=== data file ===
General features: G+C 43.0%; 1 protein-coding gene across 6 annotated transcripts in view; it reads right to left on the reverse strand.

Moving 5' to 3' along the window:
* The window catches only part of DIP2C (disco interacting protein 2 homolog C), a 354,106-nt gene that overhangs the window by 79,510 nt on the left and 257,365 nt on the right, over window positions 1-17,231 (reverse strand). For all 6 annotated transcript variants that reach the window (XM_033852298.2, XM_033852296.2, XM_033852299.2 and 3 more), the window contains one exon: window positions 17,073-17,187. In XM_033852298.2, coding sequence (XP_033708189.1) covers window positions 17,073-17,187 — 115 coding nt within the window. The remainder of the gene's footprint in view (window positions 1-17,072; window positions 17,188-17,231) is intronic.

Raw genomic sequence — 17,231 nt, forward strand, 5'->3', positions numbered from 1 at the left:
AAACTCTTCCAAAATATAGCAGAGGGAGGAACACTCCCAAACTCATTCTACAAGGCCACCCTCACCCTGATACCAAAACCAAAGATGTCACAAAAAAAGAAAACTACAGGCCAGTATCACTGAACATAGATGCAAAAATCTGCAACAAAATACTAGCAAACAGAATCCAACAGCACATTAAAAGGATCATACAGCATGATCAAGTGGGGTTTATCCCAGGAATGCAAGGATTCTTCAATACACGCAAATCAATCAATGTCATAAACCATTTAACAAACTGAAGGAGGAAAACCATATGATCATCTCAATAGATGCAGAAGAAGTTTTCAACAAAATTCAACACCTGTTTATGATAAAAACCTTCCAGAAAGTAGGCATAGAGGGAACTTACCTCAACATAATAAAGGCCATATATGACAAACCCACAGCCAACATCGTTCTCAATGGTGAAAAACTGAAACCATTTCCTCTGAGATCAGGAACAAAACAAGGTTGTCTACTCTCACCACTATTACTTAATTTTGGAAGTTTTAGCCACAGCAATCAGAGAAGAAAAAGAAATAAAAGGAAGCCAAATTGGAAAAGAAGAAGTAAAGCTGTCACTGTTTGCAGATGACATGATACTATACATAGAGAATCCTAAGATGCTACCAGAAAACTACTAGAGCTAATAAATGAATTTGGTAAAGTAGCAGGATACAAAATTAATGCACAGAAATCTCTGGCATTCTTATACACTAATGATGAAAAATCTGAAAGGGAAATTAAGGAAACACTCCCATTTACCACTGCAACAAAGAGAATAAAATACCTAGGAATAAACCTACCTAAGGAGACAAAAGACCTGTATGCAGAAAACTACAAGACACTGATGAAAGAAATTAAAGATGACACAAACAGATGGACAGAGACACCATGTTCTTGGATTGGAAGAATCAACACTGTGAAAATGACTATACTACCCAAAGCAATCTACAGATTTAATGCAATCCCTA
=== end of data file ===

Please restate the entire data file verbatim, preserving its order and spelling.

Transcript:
General features: G+C 43.0%; 1 protein-coding gene across 6 annotated transcripts in view; it reads right to left on the reverse strand.

Moving 5' to 3' along the window:
* The window catches only part of DIP2C (disco interacting protein 2 homolog C), a 354,106-nt gene that overhangs the window by 79,510 nt on the left and 257,365 nt on the right, over window positions 1-17,231 (reverse strand). For all 6 annotated transcript variants that reach the window (XM_033852298.2, XM_033852296.2, XM_033852299.2 and 3 more), the window contains one exon: window positions 17,073-17,187. In XM_033852298.2, coding sequence (XP_033708189.1) covers window positions 17,073-17,187 — 115 coding nt within the window. The remainder of the gene's footprint in view (window positions 1-17,072; window positions 17,188-17,231) is intronic.

Raw genomic sequence — 17,231 nt, forward strand, 5'->3', positions numbered from 1 at the left:
AAACTCTTCCAAAATATAGCAGAGGGAGGAACACTCCCAAACTCATTCTACAAGGCCACCCTCACCCTGATACCAAAACCAAAGATGTCACAAAAAAAGAAAACTACAGGCCAGTATCACTGAACATAGATGCAAAAATCTGCAACAAAATACTAGCAAACAGAATCCAACAGCACATTAAAAGGATCATACAGCATGATCAAGTGGGGTTTATCCCAGGAATGCAAGGATTCTTCAATACACGCAAATCAATCAATGTCATAAACCATTTAACAAACTGAAGGAGGAAAACCATATGATCATCTCAATAGATGCAGAAGAAGTTTTCAACAAAATTCAACACCTGTTTATGATAAAAACCTTCCAGAAAGTAGGCATAGAGGGAACTTACCTCAACATAATAAAGGCCATATATGACAAACCCACAGCCAACATCGTTCTCAATGGTGAAAAACTGAAACCATTTCCTCTGAGATCAGGAACAAAACAAGGTTGTCTACTCTCACCACTATTACTTAATTTTGGAAGTTTTAGCCACAGCAATCAGAGAAGAAAAAGAAATAAAAGGAAGCCAAATTGGAAAAGAAGAAGTAAAGCTGTCACTGTTTGCAGATGACATGATACTATACATAGAGAATCCTAAGATGCTACCAGAAAACTACTAGAGCTAATAAATGAATTTGGTAAAGTAGCAGGATACAAAATTAATGCACAGAAATCTCTGGCATTCTTATACACTAATGATGAAAAATCTGAAAGGGAAATTAAGGAAACACTCCCATTTACCACTGCAACAAAGAGAATAAAATACCTAGGAATAAACCTACCTAAGGAGACAAAAGACCTGTATGCAGAAAACTACAAGACACTGATGAAAGAAATTAAAGATGACACAAACAGATGGACAGAGACACCATGTTCTTGGATTGGAAGAATCAACACTGTGAAAATGACTATACTACCCAAAGCAATCTACAGATTTAATGCAATCCCTA